Why did Hashem instruct Moshe already now to mention the killing of the firstborn to Pharaoh?
Rashi: To soften his stance, when he would hear him beginning to refuse. He warned him already at the outset 1 , what he could expect should he refuse, on account of the severity of the punishment.
Ramban: This was not a command; He was informing Moshe that there would come a stage where Pharaoh had refused so many times that he would tell him about the impending Makas Bechoros as a result of his refusal. 2
Seforno: In fact, Makas Bechoros was the only plague that would come as a punishment, Midah Keneged Midah 3 for refusing Hashem's firstborn to go and worship Him. The first nine plagues were to prompt Pharaoh to repent and to let Yisrael go and worship Him primarily based on the love of His goodness and in awe of His Supremacy, or at least like servants who are afraid of their master's ability to punish them. 4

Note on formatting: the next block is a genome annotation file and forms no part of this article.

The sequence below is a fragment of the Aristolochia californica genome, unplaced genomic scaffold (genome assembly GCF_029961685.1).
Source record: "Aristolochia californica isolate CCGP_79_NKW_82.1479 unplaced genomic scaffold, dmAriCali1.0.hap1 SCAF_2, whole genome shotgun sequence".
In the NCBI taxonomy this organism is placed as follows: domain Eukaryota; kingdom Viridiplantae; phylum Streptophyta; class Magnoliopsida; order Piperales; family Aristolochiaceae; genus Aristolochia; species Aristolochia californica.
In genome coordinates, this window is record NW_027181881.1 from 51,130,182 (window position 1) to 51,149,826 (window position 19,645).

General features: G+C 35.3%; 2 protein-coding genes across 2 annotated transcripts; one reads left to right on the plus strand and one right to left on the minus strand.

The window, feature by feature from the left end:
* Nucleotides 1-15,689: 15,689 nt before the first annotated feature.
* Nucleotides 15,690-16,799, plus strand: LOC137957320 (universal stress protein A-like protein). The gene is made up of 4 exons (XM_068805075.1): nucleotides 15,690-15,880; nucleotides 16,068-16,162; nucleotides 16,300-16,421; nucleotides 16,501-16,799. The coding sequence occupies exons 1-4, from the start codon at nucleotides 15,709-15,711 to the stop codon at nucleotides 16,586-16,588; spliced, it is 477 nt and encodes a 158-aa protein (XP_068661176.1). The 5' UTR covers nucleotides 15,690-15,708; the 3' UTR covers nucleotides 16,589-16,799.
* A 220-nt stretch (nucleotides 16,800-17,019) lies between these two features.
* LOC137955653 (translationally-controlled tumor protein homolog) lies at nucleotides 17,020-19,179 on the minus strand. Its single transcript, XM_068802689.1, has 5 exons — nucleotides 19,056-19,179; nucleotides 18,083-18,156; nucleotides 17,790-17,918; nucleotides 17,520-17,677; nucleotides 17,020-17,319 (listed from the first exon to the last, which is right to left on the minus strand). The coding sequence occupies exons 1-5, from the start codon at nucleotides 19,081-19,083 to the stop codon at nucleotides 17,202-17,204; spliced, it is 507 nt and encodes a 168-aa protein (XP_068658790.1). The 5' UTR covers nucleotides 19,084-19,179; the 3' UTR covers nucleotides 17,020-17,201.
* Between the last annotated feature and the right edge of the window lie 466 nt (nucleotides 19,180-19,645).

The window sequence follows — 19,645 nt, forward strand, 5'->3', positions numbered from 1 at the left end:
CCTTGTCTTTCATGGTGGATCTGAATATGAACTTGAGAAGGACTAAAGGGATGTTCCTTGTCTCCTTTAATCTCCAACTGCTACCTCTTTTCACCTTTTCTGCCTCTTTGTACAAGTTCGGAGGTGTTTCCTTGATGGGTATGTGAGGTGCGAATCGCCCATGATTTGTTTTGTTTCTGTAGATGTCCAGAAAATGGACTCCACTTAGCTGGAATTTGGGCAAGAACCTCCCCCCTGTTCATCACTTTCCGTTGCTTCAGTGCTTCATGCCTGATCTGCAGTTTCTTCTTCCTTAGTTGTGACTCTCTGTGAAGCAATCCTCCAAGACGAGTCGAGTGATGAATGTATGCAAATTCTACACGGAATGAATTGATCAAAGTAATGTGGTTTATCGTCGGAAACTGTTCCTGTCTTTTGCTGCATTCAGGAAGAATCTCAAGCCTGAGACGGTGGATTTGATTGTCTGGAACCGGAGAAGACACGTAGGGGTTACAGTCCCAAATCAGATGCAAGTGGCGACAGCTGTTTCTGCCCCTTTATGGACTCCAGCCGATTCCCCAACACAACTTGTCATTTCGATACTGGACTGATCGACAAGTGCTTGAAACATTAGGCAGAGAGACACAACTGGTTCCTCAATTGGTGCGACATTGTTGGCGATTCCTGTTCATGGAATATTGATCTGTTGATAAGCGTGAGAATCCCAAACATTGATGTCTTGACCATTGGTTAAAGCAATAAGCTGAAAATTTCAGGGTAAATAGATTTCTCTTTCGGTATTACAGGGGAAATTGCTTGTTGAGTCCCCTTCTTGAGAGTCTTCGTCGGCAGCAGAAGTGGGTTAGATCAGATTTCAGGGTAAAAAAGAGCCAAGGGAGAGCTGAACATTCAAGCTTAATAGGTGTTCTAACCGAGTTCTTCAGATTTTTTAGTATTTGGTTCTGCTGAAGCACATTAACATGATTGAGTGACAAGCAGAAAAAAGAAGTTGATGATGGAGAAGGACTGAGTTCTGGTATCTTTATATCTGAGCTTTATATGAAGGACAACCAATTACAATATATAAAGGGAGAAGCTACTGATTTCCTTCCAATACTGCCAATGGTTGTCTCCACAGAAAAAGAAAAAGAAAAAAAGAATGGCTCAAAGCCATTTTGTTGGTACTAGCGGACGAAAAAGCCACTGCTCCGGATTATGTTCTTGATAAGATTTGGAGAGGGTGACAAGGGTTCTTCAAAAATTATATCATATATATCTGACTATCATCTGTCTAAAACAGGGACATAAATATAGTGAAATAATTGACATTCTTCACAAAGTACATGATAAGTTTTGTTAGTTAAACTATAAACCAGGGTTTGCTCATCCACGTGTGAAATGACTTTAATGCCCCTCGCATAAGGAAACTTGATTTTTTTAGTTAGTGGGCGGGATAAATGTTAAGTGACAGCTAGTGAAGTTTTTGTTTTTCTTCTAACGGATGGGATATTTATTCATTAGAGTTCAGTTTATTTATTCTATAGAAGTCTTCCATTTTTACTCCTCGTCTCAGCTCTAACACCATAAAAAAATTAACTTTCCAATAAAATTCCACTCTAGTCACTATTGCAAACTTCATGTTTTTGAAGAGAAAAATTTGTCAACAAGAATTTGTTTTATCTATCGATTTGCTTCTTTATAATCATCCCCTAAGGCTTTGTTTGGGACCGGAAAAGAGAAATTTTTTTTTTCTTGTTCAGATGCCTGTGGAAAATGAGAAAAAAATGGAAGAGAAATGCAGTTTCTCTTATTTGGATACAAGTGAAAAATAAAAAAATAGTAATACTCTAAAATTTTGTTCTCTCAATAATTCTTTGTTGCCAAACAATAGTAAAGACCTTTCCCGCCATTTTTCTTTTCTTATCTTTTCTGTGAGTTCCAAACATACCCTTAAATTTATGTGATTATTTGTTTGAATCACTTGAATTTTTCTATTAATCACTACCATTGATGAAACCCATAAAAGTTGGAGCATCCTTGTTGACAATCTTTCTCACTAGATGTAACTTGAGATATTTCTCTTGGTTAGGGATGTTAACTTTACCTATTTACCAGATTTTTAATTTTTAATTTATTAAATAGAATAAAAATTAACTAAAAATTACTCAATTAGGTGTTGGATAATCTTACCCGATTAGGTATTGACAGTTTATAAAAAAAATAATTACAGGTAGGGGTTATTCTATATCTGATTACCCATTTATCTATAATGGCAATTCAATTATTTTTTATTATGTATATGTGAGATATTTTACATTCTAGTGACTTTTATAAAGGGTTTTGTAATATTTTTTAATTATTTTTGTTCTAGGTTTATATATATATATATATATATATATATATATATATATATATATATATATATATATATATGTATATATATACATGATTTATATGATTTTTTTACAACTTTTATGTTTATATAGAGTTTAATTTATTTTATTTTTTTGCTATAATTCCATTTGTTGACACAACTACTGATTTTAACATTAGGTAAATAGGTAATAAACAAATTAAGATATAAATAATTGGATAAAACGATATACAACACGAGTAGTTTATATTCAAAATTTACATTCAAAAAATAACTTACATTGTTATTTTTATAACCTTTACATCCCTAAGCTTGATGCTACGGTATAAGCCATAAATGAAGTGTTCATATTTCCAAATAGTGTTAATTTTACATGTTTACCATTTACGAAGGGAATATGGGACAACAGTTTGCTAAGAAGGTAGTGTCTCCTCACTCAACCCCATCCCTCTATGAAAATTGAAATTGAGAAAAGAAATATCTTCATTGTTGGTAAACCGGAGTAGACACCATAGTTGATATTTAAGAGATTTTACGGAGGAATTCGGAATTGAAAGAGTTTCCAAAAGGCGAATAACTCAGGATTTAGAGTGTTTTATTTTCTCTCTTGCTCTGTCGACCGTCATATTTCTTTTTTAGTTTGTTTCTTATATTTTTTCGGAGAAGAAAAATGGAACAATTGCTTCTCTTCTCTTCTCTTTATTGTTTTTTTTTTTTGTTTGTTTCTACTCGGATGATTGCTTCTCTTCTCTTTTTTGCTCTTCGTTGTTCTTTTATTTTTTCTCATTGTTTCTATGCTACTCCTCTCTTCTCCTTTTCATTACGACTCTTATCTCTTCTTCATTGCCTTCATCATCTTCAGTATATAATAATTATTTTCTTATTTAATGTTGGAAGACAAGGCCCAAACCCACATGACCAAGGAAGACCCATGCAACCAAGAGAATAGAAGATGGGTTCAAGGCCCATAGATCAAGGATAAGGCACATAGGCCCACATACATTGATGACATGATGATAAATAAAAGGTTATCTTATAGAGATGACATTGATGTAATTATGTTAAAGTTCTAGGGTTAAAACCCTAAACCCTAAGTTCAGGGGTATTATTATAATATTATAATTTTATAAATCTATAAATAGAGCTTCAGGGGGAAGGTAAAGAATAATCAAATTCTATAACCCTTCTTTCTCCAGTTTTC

Unlike a human-being, who, afraid that his enemy will stall his plans, does not reveal them in advance, Hakadosh-Baruch-Hu, who is All powerful, can reveal his plans, because nobody can prevent them from materializing, as the Pasuk states in Iyov (36:22 [Rashi]).
Ramban: Since we do not find that Moshe told Pharaoh about Makas Bechoros until then (See Bo, Shemos 11:5. The Ramban interprets "va'Tema'en Leshalcho" in the past tense (as a statement), as opposed to Rashi and the other commentaries, who interpret it (as a warning) in the future.